Sunday, September 20, 2009


One of things most Americans take for granted is the convenience of American society. Only the larger Bulgarian cities have anything resembling what we would consider a grocery store. Moreover, the typical Bulgarian fridge is no bigger than the fridges usually associated with American dorm rooms. Consequently, for most Bulgarians shopping involves daily walks to a local магазин (shop) for staples such as bread and beer and weekly walks to the local пазар (market) to purchase whatever fruits and vegetables they don’t grow in their gardens at home.

Like most towns, the town I live in has a specific market day. Our market, which consists of a small produce market and what I consider to be a ьоклук (garbage) market, is open every Sunday from approximately 10:00 a.m. to 1:00 p.m. The available produce, most of which is grown locally, changes with the season. Early in the summer, nearly every vendor is selling strawberries and raspberries. As summer gives way to fall, these same vendors are selling pumpkins and eggplant. It’s not a particularly interesting market, nor is it anything special, but it is a decent place to buy fruits and veggies and get at least a glimpse into traditional Bulgarian life.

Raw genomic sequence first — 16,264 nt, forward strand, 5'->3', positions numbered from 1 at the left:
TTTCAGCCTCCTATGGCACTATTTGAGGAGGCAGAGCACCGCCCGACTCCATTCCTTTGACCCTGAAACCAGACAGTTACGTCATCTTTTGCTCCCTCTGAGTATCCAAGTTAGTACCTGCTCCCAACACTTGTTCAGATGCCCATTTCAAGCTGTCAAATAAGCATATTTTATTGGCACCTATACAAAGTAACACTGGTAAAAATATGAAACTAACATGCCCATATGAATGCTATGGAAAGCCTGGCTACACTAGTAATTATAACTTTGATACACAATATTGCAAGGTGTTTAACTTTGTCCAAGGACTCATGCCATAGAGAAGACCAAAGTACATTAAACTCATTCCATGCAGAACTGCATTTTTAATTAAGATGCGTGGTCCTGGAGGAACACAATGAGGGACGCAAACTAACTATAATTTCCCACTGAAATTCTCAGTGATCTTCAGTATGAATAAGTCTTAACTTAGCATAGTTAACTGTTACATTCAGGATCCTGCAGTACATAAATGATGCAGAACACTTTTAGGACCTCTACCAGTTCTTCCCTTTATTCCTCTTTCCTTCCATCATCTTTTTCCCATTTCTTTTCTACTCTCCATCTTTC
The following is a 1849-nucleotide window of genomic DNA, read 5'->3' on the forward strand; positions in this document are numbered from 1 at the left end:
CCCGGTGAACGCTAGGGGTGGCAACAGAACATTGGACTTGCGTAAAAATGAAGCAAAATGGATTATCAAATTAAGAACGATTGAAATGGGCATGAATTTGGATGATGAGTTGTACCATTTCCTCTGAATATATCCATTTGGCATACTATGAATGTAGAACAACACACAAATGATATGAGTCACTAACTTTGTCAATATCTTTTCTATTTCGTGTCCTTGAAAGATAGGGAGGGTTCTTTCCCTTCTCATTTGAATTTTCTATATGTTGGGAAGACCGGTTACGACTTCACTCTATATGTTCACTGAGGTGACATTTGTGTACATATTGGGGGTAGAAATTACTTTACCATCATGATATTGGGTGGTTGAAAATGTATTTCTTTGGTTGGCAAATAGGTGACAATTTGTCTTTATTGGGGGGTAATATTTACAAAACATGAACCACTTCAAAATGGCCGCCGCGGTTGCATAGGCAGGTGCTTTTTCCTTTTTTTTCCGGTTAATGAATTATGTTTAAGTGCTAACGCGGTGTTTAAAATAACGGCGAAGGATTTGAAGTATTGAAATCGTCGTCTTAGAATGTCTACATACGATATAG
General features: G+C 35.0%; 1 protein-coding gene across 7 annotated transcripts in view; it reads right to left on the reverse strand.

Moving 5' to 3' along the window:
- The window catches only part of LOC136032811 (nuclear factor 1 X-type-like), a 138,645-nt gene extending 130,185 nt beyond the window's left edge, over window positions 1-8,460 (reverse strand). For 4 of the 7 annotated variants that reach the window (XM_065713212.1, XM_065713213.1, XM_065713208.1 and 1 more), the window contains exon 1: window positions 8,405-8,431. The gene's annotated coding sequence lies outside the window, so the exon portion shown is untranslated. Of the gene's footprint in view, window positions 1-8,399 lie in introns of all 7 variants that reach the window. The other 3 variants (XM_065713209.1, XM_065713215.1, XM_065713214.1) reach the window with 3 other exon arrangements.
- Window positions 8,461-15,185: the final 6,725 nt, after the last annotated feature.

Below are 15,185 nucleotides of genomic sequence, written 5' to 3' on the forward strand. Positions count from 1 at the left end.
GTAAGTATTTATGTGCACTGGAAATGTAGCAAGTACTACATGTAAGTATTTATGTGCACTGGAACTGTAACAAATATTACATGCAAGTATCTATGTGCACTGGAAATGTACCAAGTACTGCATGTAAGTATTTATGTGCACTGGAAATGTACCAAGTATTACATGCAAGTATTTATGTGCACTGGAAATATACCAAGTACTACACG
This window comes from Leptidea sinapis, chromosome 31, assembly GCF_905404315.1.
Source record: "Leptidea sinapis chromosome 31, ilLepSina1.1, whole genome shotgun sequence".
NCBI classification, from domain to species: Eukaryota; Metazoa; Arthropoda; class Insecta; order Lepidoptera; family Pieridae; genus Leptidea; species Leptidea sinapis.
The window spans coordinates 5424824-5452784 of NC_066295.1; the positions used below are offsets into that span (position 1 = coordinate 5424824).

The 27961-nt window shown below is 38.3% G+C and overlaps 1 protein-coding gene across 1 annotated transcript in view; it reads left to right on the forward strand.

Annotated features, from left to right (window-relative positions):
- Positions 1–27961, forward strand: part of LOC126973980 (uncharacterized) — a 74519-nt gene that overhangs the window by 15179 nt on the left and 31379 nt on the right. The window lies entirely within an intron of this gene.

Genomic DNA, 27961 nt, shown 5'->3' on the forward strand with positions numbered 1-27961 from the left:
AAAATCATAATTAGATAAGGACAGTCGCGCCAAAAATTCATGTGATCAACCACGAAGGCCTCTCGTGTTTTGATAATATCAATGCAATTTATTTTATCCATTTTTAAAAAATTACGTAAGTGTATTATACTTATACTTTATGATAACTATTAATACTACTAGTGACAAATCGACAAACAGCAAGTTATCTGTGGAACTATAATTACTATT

A couple shots of the produce market.

люти чушки





The "ьоклук" market.


  1. I lived in Barcelona for a year and my family is from Austria. It's not Bulgaria, but I can relate to the size of the refigerator and going shopping weekly because I had to walk back to my house and couldn't carry a huge load.

    When I lived in Austria in 1991 the market hours were very limited.

    Living abroad really made me feel grateful for the conveniences we have in the US.

  2. Hahaha - the "Bokluk" market looks a little bit funny with all these jipsy's cars and carts... I live nearby and dislike to go for a walk when it is Sunday actually. I often scold with them because they usually try to capture all the street.
    The pictures are fantastic!